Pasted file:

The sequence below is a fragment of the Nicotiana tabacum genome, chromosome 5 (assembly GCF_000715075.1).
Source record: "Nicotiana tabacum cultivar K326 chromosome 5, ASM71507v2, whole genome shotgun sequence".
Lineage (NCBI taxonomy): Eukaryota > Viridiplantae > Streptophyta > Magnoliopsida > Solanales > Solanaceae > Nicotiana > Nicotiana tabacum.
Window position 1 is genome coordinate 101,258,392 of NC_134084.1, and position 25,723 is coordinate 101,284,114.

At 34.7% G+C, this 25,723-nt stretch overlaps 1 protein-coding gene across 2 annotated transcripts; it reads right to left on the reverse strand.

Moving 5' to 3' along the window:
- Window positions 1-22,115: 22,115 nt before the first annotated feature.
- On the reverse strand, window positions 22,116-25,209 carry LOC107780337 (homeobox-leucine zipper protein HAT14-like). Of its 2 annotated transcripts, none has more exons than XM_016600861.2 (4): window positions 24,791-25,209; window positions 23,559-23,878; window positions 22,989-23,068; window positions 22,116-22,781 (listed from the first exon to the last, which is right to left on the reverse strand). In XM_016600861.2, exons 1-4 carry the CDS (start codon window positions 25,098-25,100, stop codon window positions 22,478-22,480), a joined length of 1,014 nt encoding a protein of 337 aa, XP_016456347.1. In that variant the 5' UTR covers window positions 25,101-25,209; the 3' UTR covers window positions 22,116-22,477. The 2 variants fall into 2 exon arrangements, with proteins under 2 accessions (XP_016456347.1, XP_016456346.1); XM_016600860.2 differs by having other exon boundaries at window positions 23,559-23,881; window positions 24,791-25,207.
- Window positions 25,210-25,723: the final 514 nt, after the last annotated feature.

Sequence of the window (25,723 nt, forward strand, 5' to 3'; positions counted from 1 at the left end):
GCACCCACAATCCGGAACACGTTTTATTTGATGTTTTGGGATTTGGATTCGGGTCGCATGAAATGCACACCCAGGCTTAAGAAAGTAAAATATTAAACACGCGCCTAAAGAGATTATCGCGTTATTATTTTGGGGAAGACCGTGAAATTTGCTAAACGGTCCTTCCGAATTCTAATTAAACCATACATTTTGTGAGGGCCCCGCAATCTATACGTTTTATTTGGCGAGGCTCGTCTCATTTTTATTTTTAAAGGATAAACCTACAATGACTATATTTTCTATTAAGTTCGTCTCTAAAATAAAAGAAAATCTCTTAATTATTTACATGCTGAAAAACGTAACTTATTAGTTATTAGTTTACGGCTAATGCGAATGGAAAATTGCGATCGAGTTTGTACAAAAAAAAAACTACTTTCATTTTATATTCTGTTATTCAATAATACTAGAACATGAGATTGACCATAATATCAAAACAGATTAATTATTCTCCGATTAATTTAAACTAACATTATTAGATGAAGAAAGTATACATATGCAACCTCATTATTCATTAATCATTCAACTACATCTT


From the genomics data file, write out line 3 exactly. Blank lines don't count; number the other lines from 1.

Lineage (NCBI taxonomy): Eukaryota > Viridiplantae > Streptophyta > Magnoliopsida > Solanales > Solanaceae > Nicotiana > Nicotiana tabacum.